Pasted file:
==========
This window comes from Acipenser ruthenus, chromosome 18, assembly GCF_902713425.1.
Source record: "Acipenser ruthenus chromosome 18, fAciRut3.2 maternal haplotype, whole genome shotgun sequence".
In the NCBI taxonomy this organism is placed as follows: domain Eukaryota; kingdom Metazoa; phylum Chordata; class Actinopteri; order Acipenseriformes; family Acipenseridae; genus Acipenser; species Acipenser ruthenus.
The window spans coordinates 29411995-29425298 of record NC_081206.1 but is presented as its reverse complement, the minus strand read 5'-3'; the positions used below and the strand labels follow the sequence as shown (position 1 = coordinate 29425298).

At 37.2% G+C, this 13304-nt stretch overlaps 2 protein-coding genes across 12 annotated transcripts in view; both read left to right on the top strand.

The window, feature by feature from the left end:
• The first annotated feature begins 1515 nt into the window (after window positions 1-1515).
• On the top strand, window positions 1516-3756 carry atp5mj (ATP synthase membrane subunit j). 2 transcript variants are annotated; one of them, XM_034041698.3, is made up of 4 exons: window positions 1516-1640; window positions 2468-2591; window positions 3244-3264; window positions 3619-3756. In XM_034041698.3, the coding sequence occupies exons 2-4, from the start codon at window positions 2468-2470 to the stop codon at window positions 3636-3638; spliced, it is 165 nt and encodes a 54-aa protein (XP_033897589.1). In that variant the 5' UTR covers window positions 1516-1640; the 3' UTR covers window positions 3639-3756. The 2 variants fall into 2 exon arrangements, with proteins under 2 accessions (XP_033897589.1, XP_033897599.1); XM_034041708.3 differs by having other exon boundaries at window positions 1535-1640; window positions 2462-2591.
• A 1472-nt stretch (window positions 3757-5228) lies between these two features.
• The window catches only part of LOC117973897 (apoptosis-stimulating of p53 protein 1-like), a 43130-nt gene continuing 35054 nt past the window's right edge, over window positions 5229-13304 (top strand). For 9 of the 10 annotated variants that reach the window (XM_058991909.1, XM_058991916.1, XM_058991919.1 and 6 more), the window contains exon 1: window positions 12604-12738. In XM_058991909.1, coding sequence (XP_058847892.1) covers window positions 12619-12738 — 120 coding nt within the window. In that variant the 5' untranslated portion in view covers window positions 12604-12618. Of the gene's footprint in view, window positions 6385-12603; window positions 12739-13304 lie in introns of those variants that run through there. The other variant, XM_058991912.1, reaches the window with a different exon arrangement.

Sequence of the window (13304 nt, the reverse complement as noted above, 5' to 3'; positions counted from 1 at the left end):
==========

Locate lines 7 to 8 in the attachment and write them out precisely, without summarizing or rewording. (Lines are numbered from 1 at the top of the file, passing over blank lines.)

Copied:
• The first annotated feature begins 1515 nt into the window (after window positions 1-1515).
• On the top strand, window positions 1516-3756 carry atp5mj (ATP synthase membrane subunit j). 2 transcript variants are annotated; one of them, XM_034041698.3, is made up of 4 exons: window positions 1516-1640; window positions 2468-2591; window positions 3244-3264; window positions 3619-3756. In XM_034041698.3, the coding sequence occupies exons 2-4, from the start codon at window positions 2468-2470 to the stop codon at window positions 3636-3638; spliced, it is 165 nt and encodes a 54-aa protein (XP_033897589.1). In that variant the 5' UTR covers window positions 1516-1640; the 3' UTR covers window positions 3639-3756. The 2 variants fall into 2 exon arrangements, with proteins under 2 accessions (XP_033897589.1, XP_033897599.1); XM_034041708.3 differs by having other exon boundaries at window positions 1535-1640; window positions 2462-2591.